PDT is a two-step procedure with either percutaneous transhepatic cholangioscopy (PTCS) or ERCP. At the time of ERCP, a bougie catheter choledochoscope is advanced to the level of the malignant stricture and used to deliver the laser fiber. The first step of the procedure involves the intravenous administration of photosensitizing agents that accumulate within cancer cells; subsequently, after an interval required for the drug to accumulate in the cancer, the tumor is exposed to non-thermal laser light of the appropriate photoactivation wavelength. Light activation leads to the formation of singlet oxygen free radicals and the destruction of nearby cells.

There are two major PDT methods for HC, ERCP and PTCS ones. ERCP is the preferred method but requires X-ray fluoroscopy to display the optical fiber marker at the tumor site. On the other side, the major advantage of PTCS is direct viewing of the tumor for more accurate localization and assessment of therapeutic response, while disadvantages include relatively greater trauma due to percutaneous approach.

Common adverse events after PDT include acute cholangitis, pancreatitis, haemobilia, liver abscess, and skin photosensitivity reactions. Severe skin phototoxicity is reported in up to 30% of patients[17].

Recent studies have shown that PDT for unresectable cholangiocarcinoma can reduce bile duct stenosis, improve quality of life, and prolong survival[18].

Multiple prospective and retrospective series have demonstrated an increase in survival of 2-3 mo with the addition of PDT to biliary stenting in a palliative setting. A phase II pilot study by Wiedmann et al[19] evaluating PDT as a neoadjuvant modality demonstrated a 1-year survival of 83%[19].

ERFA

There are few studies about the clinical applicability of RFA for malignant bile duct obstruction. ERFA catheters (Figure 1) were first introduced less than 10 years ago[20], and these catheters are easily used with a standard-sized duodenoscope, therefore RFA procedure can be performed either through endoscopic or percutaneous access. The rationale of those catheters is to destroy locally the malignant biliary stricture; local coagulative necrosis caused by RFA has the potential to delay tumor growth, prolonging the duration of stent patency[21].

Figure 1
Figure 1  The Habib™ EndoHPB bipolar radiofrequency catheter (Boston scientific).

ERCP-directed RFA is a novel procedure that induces local coagulative necrosis by delivering thermal energy via a bipolar probe by using high-frequency alternating current over a guidewire to the level of the stricture of interest by using fluoroscopic guidance, during ERCP or through endoscopic ultrasonography[22].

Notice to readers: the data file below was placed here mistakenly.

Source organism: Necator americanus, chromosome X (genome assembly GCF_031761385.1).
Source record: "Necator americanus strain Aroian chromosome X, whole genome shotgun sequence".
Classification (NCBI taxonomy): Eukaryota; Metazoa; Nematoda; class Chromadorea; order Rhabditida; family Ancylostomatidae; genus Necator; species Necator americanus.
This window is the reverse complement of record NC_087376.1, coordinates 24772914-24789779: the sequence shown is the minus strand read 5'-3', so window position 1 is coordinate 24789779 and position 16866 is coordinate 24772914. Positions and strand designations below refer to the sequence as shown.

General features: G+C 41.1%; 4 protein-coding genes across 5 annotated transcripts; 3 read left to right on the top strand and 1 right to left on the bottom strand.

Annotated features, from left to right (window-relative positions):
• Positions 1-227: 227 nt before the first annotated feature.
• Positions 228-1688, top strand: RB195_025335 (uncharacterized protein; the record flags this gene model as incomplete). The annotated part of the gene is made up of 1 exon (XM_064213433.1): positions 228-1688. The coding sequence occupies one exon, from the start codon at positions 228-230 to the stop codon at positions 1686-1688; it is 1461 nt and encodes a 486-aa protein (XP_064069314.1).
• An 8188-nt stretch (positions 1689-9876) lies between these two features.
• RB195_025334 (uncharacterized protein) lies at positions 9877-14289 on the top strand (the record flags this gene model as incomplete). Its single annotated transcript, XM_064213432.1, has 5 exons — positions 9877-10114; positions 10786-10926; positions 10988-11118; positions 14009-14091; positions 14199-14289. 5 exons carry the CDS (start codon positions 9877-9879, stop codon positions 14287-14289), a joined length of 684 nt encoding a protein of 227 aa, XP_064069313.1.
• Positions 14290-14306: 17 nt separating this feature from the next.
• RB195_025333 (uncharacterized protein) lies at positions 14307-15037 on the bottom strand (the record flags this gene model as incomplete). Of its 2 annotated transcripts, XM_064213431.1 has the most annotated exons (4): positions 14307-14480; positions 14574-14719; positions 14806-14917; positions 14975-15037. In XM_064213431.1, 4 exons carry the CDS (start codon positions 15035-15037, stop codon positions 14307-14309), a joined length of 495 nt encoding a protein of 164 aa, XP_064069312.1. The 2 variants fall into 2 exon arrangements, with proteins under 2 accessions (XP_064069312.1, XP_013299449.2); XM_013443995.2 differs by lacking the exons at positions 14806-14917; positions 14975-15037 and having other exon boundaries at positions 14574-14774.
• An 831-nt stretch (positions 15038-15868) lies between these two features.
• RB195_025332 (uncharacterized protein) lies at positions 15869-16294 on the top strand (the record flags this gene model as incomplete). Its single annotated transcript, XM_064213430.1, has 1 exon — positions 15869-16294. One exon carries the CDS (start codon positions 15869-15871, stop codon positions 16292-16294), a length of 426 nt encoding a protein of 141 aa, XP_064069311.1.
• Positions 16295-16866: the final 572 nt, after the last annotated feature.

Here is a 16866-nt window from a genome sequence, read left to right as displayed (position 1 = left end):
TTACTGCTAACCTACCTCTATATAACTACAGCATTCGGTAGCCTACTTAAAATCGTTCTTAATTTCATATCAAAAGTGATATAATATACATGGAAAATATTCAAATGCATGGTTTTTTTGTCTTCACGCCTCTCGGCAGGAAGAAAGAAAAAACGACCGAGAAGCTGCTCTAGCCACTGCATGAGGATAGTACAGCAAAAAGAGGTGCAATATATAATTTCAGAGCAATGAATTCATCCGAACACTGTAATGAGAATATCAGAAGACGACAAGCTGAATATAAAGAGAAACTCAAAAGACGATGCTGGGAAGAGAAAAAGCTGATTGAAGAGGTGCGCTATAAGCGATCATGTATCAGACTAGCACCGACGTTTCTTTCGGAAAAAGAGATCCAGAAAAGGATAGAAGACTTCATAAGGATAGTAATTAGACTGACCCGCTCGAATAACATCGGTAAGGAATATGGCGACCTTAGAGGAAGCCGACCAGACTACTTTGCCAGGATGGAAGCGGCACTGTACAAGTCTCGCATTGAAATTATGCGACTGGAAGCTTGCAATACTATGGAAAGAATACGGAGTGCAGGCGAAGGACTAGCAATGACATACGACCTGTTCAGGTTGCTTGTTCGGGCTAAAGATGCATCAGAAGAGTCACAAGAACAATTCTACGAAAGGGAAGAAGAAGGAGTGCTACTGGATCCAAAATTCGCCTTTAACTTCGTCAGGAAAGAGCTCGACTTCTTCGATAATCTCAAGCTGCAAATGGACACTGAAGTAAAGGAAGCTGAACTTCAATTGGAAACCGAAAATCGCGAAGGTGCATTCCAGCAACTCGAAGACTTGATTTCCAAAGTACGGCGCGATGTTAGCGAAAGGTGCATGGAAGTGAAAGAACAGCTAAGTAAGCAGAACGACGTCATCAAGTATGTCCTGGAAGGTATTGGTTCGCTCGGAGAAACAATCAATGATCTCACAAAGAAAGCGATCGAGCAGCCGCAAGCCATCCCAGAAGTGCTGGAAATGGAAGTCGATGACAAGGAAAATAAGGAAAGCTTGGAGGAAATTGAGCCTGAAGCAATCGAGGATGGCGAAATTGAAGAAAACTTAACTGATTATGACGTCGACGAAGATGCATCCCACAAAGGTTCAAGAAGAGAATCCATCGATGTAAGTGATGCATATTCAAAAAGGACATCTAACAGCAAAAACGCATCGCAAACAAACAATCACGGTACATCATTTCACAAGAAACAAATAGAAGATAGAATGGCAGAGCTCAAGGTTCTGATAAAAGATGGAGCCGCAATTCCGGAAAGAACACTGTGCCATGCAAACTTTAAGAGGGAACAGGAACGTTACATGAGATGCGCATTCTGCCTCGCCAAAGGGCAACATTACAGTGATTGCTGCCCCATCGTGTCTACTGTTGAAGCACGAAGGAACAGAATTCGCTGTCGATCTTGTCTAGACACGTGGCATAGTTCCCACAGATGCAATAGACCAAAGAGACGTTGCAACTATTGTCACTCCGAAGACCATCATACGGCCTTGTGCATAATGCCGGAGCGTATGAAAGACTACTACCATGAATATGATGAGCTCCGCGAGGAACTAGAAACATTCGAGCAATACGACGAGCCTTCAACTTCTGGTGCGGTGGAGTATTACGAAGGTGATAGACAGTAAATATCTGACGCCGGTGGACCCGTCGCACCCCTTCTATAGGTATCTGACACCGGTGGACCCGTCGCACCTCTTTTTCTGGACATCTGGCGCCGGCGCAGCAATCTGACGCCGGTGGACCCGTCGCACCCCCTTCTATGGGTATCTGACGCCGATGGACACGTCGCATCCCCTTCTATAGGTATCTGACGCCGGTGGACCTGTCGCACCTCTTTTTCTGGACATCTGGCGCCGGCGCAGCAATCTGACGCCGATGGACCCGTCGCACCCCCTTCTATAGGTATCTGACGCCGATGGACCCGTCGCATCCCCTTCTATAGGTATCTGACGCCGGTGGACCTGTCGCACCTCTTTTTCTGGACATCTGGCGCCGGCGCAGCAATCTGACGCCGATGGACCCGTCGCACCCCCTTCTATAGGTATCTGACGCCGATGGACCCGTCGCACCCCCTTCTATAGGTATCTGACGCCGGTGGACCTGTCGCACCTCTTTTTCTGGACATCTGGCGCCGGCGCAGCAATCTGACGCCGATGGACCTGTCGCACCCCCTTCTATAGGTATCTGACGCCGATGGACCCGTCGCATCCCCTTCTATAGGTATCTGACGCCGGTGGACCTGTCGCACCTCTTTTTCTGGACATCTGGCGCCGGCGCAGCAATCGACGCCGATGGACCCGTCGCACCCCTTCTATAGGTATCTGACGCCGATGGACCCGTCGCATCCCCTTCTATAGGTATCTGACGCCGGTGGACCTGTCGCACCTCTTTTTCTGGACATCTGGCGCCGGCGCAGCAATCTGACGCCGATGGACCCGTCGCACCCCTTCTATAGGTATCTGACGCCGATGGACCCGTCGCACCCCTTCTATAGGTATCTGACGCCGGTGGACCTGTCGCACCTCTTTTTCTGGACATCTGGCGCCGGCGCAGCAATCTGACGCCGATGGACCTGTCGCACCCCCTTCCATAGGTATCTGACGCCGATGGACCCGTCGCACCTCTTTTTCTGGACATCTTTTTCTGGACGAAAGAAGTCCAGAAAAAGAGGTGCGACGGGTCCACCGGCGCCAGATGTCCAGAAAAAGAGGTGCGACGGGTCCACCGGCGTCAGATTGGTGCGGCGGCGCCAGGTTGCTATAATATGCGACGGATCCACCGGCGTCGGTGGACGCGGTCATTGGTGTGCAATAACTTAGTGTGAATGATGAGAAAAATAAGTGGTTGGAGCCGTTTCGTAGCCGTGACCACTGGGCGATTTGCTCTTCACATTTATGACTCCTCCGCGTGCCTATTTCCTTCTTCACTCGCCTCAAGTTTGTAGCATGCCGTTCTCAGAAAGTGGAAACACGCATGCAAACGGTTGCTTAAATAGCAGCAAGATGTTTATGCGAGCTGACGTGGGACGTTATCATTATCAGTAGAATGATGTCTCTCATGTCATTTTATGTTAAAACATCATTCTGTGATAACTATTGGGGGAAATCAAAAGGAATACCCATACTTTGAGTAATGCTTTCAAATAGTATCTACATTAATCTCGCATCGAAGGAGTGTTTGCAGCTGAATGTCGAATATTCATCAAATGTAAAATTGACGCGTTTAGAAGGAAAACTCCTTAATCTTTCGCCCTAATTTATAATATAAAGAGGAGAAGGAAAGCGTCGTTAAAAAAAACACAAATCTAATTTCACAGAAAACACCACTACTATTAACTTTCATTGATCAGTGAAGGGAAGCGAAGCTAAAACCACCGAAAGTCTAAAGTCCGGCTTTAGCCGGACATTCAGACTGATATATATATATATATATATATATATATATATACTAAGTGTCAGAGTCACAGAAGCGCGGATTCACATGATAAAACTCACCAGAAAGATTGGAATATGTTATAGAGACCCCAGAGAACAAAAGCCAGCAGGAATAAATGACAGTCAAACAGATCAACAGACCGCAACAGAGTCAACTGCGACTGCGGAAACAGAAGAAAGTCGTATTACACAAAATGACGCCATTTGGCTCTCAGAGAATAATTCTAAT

Several studies concerning endoscopic RFA procedures of malignant biliary strictures have been published. However, data are limited, because of small sample sizes, lack of randomization, and study heterogeneity (biliary tumor site). Complications reported after ERFA are sepsis, cholecystitis, and pancreatitis.

Most studies using ERCP-guided RFA in the treatment of HC assessed improvements in stent patency duration and luminal diameter. In the treatment of malignant tumors, RFA can induce high temperatures locally, which leads to coagulation necrosis of tumor cells and controls tumor re-growth[23,24].

Reports comparing the beneficial effects of endoscopic RFA therapy for the survival of patients with biliary cancer are rare.

Endoscopic RFA can significantly alleviate jaundice, reduce the thickness of tumor lesions, prolong HC stent patency, improved the quality of life, without increasing complications’ rate.

In his study, Yang et al[25] reported that bilirubin levels at 2 wk were significantly reduced in the RFA + stent group compared with the stent-only group, suggesting that RFA could reduce jaundice more rapidly. Moreover, stent patency of the RFA + stent group was significantly longer than that of the stent-only group. RFA combined with stent placement can prolong biliary tract patency and OS without increasing the incidence of adverse events in patients with cholangiocarcinoma[25].

Also, the percutaneous approach of intrabiliary tract RF ablation, firstly described in 2013 by Mizandari et al[21] in patients with unresectable malignant hilar biliary obstruction is considered a feasible and safe procedure because it can be performed following biliary decompression with minimal discomfort to the patient.

INTRA-ARTERIAL THERAPIES

In the last few years, very little scientific literature has been produced about locoregional palliative intra-arterial therapies for unresectable HC.

Even in the last expert consensus statement by Mansour et al[3], there is no mention of intra-arterial therapies, considering systemic chemoradiation with or without intraluminal brachytherapy (ILBT) as the best choice in tumor control rate[3].